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Woman shares ‘long-lasting’ alternative to harmful kitchen staple: ‘Hoping more people would make the switch!’

“They retain so much bacteria too.”

"They retain so much bacteria too."

Photo Credit: Instagram

Plastic products are terrible for both the environment and human health. And even though they are nearly everywhere you look, there are also viable alternatives to many of them. 

One digital creator recently informed her followers about one such alternative.

The scoop

“I don’t buy plastic washing up sponges anymore because they release microplastics when you’re washing up,” Charlie Gill (@lifebeforeplastic_), who makes content about eco tips and sustainable living, told her followers. “Instead, I use this coconut husk scourer, which is long-lasting and doesn’t scratch any of my dishes.”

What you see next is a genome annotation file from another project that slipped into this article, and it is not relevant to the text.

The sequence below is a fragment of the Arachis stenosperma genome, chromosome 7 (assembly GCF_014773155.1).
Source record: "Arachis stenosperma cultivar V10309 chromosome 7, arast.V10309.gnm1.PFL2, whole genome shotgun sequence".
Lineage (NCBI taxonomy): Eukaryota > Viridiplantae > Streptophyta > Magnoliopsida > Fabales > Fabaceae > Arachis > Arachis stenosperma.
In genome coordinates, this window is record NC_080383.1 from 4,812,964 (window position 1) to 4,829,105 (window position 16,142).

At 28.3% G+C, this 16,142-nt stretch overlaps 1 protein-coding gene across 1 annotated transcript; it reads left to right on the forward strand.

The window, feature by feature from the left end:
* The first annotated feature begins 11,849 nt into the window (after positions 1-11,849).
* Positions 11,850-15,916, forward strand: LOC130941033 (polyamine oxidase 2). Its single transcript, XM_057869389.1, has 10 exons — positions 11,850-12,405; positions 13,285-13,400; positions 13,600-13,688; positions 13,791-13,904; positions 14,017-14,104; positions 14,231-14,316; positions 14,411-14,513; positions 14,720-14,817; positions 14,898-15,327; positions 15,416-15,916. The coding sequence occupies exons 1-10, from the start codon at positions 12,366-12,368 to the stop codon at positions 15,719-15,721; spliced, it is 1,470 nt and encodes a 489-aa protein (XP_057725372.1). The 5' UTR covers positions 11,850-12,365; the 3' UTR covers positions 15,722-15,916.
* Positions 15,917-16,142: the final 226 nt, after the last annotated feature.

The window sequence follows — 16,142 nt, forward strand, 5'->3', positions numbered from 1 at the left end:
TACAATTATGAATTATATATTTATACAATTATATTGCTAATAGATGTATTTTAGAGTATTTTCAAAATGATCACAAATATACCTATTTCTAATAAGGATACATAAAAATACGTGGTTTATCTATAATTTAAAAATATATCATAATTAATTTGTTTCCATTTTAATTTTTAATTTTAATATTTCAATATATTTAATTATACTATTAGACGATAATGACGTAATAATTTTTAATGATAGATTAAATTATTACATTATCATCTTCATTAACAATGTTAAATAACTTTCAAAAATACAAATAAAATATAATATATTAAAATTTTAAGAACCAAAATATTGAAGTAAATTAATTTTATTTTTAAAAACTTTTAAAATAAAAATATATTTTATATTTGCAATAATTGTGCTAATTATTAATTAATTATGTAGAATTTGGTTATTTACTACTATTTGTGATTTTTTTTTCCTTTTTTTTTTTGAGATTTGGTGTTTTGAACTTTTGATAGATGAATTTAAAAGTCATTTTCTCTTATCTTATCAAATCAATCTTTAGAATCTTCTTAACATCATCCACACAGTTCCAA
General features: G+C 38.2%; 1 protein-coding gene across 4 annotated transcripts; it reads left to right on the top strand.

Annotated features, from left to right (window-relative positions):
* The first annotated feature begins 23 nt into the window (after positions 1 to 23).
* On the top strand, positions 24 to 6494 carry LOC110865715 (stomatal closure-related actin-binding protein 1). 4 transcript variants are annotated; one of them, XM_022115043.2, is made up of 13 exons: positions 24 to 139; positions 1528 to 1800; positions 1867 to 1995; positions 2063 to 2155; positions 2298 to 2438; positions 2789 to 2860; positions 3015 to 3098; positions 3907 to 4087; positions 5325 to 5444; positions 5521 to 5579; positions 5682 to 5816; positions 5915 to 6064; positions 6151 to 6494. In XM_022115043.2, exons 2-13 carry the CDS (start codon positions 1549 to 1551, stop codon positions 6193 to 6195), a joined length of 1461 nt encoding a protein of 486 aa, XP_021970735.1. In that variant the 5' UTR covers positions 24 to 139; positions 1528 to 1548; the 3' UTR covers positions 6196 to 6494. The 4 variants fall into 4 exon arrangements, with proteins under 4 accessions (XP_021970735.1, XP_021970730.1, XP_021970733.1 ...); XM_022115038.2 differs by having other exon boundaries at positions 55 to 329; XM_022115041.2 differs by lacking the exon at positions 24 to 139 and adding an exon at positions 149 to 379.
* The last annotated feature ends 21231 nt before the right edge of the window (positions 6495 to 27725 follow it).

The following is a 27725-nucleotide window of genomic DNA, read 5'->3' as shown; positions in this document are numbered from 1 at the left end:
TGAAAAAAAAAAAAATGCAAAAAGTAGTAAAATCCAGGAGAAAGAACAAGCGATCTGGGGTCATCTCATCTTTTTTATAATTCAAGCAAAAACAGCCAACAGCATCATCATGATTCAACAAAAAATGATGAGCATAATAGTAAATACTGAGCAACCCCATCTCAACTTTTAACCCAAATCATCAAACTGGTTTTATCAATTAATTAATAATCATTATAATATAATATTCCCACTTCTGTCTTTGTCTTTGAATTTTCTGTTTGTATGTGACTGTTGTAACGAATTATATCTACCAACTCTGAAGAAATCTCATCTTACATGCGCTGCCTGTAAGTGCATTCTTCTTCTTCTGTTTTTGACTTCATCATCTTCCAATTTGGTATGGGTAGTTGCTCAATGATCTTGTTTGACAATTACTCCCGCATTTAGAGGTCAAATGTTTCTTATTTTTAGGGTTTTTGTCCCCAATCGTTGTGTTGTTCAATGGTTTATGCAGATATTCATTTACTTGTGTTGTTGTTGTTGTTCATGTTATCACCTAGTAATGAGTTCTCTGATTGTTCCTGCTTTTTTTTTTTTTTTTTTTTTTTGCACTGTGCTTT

How it’s helping

Because plastic, which is made out of oil, does not break down organically, it instead breaks down into smaller and smaller pieces that end up living in water and inside our bodies. These tiny pieces, known as microplastics, are having unknown effects on the health of humans and animals alike. But it is certainly not likely that the effects of consuming plastic are good. 

“We are increasingly smothering ecosystems in plastic and I am very worried that there may be all kinds of unintended, adverse consequences that we will only find out about once it is too late,” one professor who led a study on microplastics told the Guardian.

According to one study, 83% of water samples taken around the world were contaminated with microplastics. In the United States, that number was even higher, at 94%.

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What everyone’s saying

“Plastic sponges not only release tiny microfibres, but they’re also non-recyclable and non-biodegradable. They retain so much bacteria too. Hoping more people would make the switch!” wrote one commenter.

“Amazing swap! I’ve stopped buying the plastic sponges too,” wrote another.

Other ways to reduce your personal plastic consumption include repurposing empty product containers, switching to powder soap and detergent, and using a reusable water bottle.

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